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Sarah Burke's Injury: Hard To Prevent, But Not Always Fatal

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I have tried to understand how Sarah Burke's freestyle ski injury actually ended up resulting in her death this week. The information, at first, was pretty sketchy.  Ultimately, we learned that, when Sarah's head snapped back in her fall, the whiplash caused a tear (dissection) of her vertebral artery, which cut off the blood to her brain, causing her to go into cardiac arrest and resulting in irreversible brain damage.

The injury that took Sarah's life occurred just after landing a trick she'd successfully executed a thousand times before.  It reminds us all that many of the high-speed, high-flying events that take place during the Winter X and Olympic Games come with potential and real danger. Snowboarder in flight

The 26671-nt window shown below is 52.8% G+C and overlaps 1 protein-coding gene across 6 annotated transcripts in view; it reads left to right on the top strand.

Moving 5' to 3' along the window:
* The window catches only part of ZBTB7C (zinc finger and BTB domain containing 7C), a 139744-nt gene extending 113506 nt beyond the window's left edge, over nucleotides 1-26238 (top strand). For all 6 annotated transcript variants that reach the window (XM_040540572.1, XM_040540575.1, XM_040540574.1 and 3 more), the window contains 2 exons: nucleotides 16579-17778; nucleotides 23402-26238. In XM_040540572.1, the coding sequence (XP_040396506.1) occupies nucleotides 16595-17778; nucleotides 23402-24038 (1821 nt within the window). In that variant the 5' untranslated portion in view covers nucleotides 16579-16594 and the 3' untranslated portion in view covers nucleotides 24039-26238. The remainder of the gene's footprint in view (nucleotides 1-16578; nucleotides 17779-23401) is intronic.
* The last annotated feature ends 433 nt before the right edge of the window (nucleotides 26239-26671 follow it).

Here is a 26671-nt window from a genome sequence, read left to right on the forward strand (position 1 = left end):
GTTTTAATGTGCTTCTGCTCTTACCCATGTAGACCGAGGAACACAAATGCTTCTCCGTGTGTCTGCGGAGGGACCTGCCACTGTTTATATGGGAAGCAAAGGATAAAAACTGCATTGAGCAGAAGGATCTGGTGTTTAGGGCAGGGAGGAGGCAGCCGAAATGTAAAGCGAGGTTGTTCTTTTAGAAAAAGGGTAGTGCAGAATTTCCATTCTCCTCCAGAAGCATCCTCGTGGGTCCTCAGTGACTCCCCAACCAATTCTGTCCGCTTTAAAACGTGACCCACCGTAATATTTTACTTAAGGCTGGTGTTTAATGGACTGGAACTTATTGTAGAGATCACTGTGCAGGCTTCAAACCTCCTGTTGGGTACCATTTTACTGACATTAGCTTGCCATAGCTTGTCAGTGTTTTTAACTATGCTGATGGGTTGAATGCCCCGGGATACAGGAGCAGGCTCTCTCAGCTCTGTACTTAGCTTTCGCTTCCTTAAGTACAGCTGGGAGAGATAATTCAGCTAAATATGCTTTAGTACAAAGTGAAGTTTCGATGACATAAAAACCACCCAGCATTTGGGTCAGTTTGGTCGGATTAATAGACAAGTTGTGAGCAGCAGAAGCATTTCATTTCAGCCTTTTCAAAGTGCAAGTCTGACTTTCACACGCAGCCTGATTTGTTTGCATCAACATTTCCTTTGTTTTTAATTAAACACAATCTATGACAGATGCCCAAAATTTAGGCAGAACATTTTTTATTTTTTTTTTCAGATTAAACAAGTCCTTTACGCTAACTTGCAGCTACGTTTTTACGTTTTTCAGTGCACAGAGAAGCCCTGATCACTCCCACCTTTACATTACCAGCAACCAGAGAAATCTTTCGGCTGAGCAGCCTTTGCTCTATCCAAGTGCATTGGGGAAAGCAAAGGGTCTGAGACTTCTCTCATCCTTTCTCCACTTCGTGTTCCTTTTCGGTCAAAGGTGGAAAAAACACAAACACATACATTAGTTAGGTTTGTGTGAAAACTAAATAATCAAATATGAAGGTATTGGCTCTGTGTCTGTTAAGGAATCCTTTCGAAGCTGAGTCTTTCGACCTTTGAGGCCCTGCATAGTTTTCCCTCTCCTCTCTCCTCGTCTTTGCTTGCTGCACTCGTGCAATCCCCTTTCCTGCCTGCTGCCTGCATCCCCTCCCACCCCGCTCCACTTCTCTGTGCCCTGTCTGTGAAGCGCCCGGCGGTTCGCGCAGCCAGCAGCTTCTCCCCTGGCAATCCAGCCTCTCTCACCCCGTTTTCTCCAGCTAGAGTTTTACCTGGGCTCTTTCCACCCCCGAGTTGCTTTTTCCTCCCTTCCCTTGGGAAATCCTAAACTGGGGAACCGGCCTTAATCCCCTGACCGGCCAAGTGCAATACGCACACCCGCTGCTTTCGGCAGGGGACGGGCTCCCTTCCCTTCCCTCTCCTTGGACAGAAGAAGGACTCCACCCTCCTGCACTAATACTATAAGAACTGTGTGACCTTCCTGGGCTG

In a tragic coincidence, Sarah's accident took place at the same superpipe venue in Park City, Utah where snowboarder Kevin Pearce nearly died from a brain injury in a fall just over two years ago.

So how does an injury like Sarah's happen and can it be prevented? I decided to ask an expert to weigh in, so I contacted Dr. David Geier, an orthopaedic surgeon and sports medicine specialist and the Director of MUSC Sports Medicine in Charleston, South Carolina and asked him to submit a guest article for MomsTeam.  To read what Dr. Geier has to say about the injury Sarah Burke suffered, click here.

Have you ever known of a person who suffered such an accident? Was their tear surgically treated successfully? 

 Questions/Comments? Reach me at delench@momsteam.com